UNH Chosen to Become Part of SMTI Leadership Collaborative
By Jody Record, Campus Journal Editor
February 4, 2009
UNH is one of 27 universities chosen to participate in a national leadership collaborative working to strengthen science teacher preparation and to increase the number of science and mathematics teachers in each state.
Sixty-one institutions applied to be part of the National Association of State Universities and Land-Grant Colleges’ (NASULGC) Science and Mathematics Teacher Imperative’s (SMTI) Leadership Collaborative and 27 were chosen.
In December 2008, 73 NASULGC institutions committed to the idea of focusing attention on increasing the number of mathematics and science teachers they produce.
“Participating in this effort will provide us the forum for identifying needs for mathematics and science teachers in the state and region and to set short and long term programmatic goals for meeting those needs,” says professor Karen Graham, director of the Joan and James Leitzel Center, who will lead the UNH effort.
“We will be able to build on long standing partnerships and existing programs within the state and the region, share best practices, and network with similar institutions nationally.”
The SMTI hopes to show how universities can lead in addressing one of the nation's most critical education challenges.
“UNH has long been regarded as a national leader in science and math education for public school teachers. The Leitzel Center for Science and Math Education, directed by Karen Graham, has received numerous grants and contracts to help New Hampshire school districts improve their educational practices,” says Provost Bruce Mallory. “The selection of UNH to join the Leadership Collaborative as one of 27 land-grant research universities to lead efforts to improve science and math education is testimony to professor Graham’s and her colleagues’ good work.”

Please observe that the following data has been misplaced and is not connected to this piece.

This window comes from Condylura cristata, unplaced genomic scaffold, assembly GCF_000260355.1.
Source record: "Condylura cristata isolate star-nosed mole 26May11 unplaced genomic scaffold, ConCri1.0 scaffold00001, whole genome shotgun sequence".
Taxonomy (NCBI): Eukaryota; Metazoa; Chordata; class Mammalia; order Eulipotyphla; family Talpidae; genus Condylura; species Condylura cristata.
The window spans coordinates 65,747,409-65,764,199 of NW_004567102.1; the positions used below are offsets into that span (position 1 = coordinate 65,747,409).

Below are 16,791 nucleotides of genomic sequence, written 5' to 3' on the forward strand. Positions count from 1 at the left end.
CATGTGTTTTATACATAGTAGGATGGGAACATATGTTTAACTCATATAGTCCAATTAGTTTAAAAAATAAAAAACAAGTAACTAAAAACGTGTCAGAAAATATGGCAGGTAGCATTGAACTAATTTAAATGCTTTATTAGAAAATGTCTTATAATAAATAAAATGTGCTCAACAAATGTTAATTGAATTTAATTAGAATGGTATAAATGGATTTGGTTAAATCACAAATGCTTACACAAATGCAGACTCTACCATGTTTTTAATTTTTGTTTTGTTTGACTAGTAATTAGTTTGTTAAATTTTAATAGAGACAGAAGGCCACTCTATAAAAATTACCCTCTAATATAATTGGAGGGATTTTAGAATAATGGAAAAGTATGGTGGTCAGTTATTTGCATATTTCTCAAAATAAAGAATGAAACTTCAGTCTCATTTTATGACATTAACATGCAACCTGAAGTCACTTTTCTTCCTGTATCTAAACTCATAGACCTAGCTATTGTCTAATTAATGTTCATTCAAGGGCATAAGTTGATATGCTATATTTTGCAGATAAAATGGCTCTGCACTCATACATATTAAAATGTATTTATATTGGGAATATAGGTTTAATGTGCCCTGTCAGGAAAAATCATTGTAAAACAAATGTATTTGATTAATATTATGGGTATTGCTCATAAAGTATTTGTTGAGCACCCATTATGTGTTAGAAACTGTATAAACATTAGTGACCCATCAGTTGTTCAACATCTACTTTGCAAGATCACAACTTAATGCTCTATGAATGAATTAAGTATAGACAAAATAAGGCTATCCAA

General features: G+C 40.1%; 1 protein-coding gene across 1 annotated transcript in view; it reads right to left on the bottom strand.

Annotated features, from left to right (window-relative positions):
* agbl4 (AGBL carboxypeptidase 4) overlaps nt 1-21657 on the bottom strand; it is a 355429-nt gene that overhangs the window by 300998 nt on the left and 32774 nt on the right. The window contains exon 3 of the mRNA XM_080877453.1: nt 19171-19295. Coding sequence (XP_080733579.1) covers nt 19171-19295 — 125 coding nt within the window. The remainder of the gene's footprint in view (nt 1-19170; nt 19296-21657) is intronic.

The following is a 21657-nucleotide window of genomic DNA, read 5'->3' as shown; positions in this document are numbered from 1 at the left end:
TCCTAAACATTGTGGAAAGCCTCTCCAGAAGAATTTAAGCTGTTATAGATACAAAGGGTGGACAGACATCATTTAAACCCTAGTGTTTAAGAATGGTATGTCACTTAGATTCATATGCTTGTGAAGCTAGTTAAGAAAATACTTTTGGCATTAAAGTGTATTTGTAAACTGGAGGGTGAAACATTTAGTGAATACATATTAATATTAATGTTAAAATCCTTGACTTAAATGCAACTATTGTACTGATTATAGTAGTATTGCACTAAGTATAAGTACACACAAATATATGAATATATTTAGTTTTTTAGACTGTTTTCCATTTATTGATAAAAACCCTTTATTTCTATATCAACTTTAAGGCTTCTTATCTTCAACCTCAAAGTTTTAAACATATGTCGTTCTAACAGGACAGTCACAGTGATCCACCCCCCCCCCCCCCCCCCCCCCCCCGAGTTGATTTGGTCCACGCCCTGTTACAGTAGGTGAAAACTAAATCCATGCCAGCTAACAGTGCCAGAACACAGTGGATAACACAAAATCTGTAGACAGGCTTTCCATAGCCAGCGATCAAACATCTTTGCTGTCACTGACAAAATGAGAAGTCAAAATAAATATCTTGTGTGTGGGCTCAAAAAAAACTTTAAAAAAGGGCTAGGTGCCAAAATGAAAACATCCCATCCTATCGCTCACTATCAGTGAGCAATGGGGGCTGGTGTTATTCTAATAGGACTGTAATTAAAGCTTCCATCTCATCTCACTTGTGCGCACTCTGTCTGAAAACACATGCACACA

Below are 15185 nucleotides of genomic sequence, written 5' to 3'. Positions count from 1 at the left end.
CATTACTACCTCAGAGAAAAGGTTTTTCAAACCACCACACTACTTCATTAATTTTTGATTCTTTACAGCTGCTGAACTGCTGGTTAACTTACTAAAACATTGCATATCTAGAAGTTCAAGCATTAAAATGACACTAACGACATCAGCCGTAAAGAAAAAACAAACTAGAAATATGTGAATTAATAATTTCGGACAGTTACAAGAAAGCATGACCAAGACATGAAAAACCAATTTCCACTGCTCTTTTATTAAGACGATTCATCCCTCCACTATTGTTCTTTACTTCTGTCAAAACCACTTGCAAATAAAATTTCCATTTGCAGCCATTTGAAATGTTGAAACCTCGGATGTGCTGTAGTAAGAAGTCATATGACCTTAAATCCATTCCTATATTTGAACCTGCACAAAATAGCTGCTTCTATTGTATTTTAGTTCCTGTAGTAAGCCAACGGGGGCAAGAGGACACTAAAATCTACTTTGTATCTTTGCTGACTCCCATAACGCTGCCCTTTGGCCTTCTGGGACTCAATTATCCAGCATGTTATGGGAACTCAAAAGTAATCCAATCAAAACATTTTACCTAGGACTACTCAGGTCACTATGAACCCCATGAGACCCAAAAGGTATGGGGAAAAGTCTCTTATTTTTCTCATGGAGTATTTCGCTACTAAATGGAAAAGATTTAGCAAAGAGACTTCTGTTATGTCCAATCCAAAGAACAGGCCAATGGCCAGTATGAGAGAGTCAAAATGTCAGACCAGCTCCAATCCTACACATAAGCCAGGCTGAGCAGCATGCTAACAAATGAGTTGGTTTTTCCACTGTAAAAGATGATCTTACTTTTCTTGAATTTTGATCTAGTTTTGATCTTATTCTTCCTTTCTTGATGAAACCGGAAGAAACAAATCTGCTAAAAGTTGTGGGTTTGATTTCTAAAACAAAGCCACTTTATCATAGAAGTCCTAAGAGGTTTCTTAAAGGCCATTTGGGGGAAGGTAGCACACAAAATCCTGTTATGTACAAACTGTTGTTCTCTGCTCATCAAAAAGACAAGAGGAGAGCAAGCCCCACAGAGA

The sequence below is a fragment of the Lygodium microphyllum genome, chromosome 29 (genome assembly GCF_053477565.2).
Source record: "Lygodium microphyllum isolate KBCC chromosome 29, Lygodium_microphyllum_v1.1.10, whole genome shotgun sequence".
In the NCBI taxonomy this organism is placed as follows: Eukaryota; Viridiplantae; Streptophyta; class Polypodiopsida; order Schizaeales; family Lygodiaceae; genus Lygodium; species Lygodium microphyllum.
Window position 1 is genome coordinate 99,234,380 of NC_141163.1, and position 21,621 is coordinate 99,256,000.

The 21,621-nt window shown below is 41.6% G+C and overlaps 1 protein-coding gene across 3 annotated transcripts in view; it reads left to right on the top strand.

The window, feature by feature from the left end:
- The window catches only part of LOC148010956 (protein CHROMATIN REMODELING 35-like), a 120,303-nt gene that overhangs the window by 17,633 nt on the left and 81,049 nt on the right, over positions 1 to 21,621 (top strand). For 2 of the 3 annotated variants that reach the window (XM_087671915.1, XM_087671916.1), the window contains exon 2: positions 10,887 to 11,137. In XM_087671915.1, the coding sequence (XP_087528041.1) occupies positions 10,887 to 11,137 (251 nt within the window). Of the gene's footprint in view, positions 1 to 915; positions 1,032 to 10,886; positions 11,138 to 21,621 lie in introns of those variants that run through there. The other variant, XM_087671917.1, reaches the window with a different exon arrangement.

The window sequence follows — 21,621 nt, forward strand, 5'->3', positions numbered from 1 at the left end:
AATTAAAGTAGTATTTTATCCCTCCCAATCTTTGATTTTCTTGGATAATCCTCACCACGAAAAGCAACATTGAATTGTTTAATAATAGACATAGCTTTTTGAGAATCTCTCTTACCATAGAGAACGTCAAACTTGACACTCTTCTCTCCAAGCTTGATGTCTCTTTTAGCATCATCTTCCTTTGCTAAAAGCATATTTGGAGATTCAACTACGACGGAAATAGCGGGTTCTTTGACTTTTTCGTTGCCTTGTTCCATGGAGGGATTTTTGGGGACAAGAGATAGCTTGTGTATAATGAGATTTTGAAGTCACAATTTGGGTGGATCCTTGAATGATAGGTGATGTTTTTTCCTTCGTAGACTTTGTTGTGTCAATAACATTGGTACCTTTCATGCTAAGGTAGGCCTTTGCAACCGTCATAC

Selection to the leadership collaborative was based on an institution's Carnegie classification, geographic location, and commitment to the SMTI.
Other criteria included evidence of commitment from institutional leadership, minority- serving status of the institution and institutional participation in other national teacher preparation and service initiatives.